Saturday, January 18, 2014


Prayer is the source of the Christian Life, a Christian lifeline. Otherwise, it is like having a baby in your arms and dressing her up so cute—but she’s not breathing! Never mind the frilly clothes—stabilize the child’s vital signs. It does no good to talk to someone in a comatose state. That is why the great emphasis on teaching in today’s churches is producing such limited results. Teaching is only good where there’s life to be channeled. If the listeners are in a spiritual coma, what we are telling them may be fine and orthodox, but spiritual life cannot be taught.

Pastors and churches must get uncomfortable enough to say, “We are not New Testament Christians if we don’t have a prayer life.” This conviction makes us squirm a little, but how else will there be a breakthrough with God?

If we truly think about what Acts 2:42 says—“They devoted themselves to the apostles’ teaching and to the fellowship, to the breaking of bread and to prayer”—we can see that prayer is almost a proof of a church’s normalcy. Calling on the name of the Lord is the fourth great hallmark in the list. If my church or your church is not praying, we should not be boasting in our orthodoxy or our Sunday morning attendance figures.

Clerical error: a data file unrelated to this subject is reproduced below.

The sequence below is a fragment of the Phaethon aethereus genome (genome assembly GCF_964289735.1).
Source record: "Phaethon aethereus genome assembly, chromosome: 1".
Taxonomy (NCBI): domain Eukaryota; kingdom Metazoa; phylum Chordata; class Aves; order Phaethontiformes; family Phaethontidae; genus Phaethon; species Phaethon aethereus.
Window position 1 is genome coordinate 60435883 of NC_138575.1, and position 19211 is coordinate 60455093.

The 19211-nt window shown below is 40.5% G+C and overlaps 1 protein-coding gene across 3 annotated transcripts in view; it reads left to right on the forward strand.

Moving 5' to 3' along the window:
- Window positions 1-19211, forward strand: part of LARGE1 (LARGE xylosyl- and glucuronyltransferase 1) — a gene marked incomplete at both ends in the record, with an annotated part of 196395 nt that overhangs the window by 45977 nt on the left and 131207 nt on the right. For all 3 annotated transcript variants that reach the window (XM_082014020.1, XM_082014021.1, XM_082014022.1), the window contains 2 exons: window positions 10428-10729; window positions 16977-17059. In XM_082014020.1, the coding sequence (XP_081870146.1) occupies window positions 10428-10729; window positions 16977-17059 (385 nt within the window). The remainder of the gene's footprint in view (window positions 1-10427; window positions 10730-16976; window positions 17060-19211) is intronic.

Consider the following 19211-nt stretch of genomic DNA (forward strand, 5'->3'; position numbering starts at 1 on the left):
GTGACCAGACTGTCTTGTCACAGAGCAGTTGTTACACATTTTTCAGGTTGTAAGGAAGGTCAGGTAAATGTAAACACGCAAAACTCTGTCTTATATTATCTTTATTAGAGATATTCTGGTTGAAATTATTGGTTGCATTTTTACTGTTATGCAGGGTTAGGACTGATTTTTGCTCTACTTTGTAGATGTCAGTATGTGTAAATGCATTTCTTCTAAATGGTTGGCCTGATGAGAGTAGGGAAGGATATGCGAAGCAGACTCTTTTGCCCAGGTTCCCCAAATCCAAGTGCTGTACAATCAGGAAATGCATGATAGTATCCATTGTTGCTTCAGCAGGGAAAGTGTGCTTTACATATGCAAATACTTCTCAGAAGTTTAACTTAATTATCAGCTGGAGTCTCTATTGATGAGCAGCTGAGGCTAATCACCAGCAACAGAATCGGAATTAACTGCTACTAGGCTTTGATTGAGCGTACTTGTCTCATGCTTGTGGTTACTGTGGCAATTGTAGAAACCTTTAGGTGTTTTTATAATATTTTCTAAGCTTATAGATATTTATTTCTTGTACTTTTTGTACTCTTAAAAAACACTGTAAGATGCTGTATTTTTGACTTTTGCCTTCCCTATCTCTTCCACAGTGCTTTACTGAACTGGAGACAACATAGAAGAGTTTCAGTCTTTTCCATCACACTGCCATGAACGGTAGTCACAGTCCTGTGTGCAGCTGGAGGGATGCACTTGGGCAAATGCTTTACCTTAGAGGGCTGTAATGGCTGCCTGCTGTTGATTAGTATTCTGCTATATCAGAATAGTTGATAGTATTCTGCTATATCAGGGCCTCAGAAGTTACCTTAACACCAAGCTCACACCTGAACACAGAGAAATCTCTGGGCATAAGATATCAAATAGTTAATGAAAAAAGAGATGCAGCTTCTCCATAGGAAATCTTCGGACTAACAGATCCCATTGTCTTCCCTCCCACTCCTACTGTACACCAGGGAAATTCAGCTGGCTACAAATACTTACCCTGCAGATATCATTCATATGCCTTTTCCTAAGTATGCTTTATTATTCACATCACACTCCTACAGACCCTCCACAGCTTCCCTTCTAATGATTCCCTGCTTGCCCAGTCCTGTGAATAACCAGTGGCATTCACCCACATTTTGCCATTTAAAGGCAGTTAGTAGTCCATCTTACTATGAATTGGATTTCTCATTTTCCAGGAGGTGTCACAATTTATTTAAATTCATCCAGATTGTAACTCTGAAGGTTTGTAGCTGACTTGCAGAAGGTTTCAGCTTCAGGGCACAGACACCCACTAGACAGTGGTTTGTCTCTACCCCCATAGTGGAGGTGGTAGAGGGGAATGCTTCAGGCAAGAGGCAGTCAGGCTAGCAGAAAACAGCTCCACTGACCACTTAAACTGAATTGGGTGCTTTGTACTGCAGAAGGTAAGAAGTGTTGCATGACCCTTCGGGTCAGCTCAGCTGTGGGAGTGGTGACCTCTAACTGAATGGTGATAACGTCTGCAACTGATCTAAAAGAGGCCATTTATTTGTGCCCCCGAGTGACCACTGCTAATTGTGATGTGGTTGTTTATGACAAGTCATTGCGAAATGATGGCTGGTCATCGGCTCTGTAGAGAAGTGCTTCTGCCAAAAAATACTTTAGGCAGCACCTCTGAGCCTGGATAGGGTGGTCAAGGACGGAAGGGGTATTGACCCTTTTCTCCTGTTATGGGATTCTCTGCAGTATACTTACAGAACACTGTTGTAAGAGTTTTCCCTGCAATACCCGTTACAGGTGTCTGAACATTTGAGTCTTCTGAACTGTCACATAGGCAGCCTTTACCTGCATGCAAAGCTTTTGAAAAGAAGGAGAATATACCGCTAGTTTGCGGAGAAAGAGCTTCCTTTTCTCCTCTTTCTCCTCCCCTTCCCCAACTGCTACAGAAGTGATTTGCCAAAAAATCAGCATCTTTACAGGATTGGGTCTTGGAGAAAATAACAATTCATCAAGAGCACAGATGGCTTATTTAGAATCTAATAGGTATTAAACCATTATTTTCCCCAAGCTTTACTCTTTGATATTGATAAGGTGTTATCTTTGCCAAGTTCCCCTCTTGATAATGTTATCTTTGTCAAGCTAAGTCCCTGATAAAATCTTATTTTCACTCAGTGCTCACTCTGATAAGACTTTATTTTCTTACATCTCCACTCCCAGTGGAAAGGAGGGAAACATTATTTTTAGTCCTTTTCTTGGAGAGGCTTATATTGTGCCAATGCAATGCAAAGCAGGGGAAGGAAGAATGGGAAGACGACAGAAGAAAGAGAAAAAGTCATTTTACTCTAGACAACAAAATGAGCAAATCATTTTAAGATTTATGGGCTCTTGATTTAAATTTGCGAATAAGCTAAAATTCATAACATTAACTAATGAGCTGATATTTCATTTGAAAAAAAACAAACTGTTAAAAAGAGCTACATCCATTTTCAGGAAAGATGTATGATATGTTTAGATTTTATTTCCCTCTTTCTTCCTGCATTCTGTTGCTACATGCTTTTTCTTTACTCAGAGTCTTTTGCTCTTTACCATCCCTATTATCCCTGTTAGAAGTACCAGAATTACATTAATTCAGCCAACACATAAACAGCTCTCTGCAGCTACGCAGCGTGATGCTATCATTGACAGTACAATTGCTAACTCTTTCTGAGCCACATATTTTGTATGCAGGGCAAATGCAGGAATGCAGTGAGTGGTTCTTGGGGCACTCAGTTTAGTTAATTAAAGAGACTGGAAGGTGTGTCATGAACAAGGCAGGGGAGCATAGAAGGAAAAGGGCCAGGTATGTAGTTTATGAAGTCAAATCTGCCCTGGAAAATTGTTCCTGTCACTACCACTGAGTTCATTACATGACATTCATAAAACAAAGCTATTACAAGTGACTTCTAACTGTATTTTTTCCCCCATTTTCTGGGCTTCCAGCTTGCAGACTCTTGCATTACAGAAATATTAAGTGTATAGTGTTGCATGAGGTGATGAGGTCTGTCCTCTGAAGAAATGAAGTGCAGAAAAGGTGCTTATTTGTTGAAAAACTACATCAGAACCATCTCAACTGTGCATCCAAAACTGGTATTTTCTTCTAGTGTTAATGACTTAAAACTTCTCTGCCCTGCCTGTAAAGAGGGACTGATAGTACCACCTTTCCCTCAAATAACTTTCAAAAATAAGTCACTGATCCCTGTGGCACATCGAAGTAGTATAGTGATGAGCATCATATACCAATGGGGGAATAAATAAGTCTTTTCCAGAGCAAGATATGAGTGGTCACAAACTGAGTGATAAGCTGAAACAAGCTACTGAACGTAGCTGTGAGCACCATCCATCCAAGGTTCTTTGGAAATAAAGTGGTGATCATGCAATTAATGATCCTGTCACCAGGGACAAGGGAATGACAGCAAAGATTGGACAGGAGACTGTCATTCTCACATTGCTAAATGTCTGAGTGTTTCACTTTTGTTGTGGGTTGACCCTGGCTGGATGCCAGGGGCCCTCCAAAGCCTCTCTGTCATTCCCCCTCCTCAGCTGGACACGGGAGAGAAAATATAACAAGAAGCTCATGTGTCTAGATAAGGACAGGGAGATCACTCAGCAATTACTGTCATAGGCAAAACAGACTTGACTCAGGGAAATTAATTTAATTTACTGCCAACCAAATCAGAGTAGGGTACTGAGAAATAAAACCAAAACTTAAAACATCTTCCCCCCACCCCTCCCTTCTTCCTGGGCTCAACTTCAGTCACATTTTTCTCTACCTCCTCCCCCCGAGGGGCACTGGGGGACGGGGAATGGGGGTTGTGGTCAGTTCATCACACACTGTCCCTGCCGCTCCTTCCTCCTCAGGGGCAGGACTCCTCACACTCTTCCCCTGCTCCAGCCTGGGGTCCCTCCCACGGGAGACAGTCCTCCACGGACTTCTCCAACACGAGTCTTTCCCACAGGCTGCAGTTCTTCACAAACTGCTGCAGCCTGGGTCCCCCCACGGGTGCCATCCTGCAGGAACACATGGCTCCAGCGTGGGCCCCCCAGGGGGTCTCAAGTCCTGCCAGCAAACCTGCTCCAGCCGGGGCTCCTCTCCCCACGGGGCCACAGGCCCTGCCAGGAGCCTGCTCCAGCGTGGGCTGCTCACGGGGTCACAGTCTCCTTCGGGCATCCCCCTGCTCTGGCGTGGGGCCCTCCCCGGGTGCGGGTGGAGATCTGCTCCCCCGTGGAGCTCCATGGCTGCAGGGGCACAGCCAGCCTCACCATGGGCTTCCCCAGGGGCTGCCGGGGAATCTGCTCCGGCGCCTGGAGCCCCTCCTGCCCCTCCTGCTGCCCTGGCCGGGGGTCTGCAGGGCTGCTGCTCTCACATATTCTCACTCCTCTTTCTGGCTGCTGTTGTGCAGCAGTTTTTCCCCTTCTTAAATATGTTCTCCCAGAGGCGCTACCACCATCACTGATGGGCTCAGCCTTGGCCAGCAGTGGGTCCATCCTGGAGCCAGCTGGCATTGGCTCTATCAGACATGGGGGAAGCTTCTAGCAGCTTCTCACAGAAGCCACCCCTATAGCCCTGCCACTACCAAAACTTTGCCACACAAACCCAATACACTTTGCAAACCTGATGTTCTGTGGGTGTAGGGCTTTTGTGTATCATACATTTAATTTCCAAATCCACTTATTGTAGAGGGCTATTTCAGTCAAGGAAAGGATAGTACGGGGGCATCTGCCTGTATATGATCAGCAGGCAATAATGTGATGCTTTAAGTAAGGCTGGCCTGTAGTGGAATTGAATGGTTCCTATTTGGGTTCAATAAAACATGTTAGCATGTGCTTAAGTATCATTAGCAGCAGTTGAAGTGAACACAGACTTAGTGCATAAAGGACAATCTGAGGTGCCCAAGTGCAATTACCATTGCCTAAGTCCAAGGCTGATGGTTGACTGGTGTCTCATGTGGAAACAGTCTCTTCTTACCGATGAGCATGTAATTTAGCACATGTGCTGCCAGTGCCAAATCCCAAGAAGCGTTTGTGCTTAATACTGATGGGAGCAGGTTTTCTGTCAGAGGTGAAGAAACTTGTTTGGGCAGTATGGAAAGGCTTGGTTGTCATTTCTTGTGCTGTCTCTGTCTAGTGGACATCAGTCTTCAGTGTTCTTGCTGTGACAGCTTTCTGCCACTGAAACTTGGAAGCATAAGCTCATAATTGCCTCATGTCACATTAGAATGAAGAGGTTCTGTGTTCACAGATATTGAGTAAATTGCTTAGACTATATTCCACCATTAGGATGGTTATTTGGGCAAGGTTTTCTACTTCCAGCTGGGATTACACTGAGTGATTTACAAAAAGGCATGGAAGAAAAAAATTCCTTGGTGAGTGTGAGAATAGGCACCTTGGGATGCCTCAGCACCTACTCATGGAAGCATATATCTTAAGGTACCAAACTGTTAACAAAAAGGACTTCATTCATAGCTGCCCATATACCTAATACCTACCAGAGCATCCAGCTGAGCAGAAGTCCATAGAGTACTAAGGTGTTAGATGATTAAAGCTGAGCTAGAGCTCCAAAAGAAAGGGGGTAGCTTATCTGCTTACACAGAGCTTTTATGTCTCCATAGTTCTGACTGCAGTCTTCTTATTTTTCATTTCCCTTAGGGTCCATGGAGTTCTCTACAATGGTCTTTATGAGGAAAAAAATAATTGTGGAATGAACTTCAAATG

My wife, Carol, and I have told each other more than once that if the spirit of brokenness and calling on God ever slacks off in the Brooklyn Tabernacle, we will know we are in trouble, even if we have 10,000 in attendance.

During countless Tuesday night prayer meetings I find myself encircled by the sacred sounds of prayer and intercession filling the church and overflowing from every heart present. As the meeting edges to a close, I overhear mothers petitioning for wayward children, men asking God to please help them find employment, and others giving thanks for recent answers to prayer. I can’t help but think, “This is as close to heaven as I will ever get in this life. I don’t want to leave here. If I were invited to the White House to meet some dignitary, it would never bring the kind of peace and deep joy I sense here in the presence of people calling on the Lord.”